0:14:38.7 EC: So that would be cool for connective tissues and can you imagine if that was the case for connective tissue injuries, like a sprain or strain or like this MCL. I think that would be cool. I wonder why they said that. 


0:14:51.0 MS: Yeah, and maybe that's changed, but I remember that was a big controversy for a while. 


0:14:57.1 EC: The other thing though, as I was researching, 'cause I wanted to... The rabbit hole that we go down when we're looking into these things, something I found too on cancer.com is the epidermal growth factor for that is a thing also, so that would be where the receptor protein signals pathways that control cell division. So if we're looking at basal cell carcinoma, that would expedite that growth factor would increase the way that those lesions would grow, or melanoma, that they would grow a lot faster because they divide more rapidly. That was interesting too. I don't think that the topical and the injectable would have an influence on it, but it was something that was interesting to me. 


0:15:40.1 MS: That is interesting, and when we think about people that just have any type of condition like eczema, psoriasis, things of that nature, I would imagine that applying growth factors to the skin would stimulate those conditions in negative ways, and cancer also probably is a factor or growth factors and something like cancer do not play well together. 


0:16:04.0 EC: That is a great point. And so in the world of cancer, and I think same thing with eczema and psoriasis, this would be beneficial is there's drugs that block the epidermal growth factor, proteins, so that that slows down that cell proliferation, and I think that's pretty close to something to keep an eye on in the science world. Now, out of the science world, back to pop culture, have you seen Love Is Blind, the last season on Netflix?  


0:16:33.4 MS: No, I haven't been watching. 


0:16:34.6 EC: I know you don't have Netflix but I wanted to ask you anyways. See, when I'm watching that... First of all, I'm fascinated, you know how I am with reality TV, but I want to know your... I was distracted, I have to be honest, this season, because of the eyelash extensions being so bad.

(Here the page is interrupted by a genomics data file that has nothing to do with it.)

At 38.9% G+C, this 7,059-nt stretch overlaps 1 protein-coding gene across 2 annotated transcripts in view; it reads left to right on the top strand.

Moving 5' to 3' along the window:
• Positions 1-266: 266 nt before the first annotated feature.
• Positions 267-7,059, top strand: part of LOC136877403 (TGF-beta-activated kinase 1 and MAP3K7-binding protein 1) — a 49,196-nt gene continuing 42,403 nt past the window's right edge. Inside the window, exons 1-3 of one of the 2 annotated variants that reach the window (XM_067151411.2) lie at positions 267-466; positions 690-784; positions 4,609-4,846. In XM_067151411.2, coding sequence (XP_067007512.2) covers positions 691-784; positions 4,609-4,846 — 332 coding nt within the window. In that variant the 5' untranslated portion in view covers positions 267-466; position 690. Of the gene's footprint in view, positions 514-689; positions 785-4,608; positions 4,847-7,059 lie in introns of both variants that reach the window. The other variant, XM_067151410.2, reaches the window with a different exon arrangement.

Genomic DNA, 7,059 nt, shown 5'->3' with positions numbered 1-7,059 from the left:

0:16:51.5 MS: Really?  


0:16:52.9 EC: So bad. There's this girl and I don't... Mean girl number one, the blonde, I forget her name 'cause I don't care, but hers are so bad, there's gaps and they're not done really well at all, but there was a mean girl number two that were not... Hers were bad too. And I just thought, y'all, what are we doing? That's not... So I wanna know what are your thoughts on these extreme eyelash extensions?  


0:17:17.2 MS: It surprises me that that is a thing right now because I thought extreme eyelashes were years ago. 


0:17:26.8 EC: No, not according to... 


0:17:29.5 MS: Not according to Love Is Blind. 


0:17:31.4 EC: Yes, and I see why... 


0:17:32.0 MS: Love is blind because they have eyelash extensions. 


0:17:35.5 EC: I don't think they can still see who they picked. They're bad. I would wake up with red eyes, so there's a lot of other shows that I watch too, and I think... Like Teen Mom and just different ones, I'm like, wow, that's gotta be doing some damage, but now I watched an old movie like late '90s, early 2000s, and I thought, oh, their eyes are so naked because we're so used to seeing people with those long, luscious lashes now, but it doesn't mean you have to go that extreme, and if you do, keep up on your maintenance, that's just me being very judgy and I don't apologize. So curious about extreme eyelash extensions, and I will disclaim that I do love the look of eyelash extensions and I loved when I had them, but let's just not go crazy. 


0:18:21.1 MS: I agree. 


0:18:22.5 EC: Now, listeners, we really wanna hear from you. What are your thoughts on tattooed freckles, the new Botox on the block, epidermal growth factors, and really all things esthetics? Be sure to let us know, comment on our social media or send us an email at getconnected@ascpskincare.com, we want to know all the details. In the meantime, thank you for listening to ASCP Esty Talk. For more information on this episode or for ways to connect with Maggie or myself, check out the show notes. Stay tuned for the next episode of ASCP Esty Talk.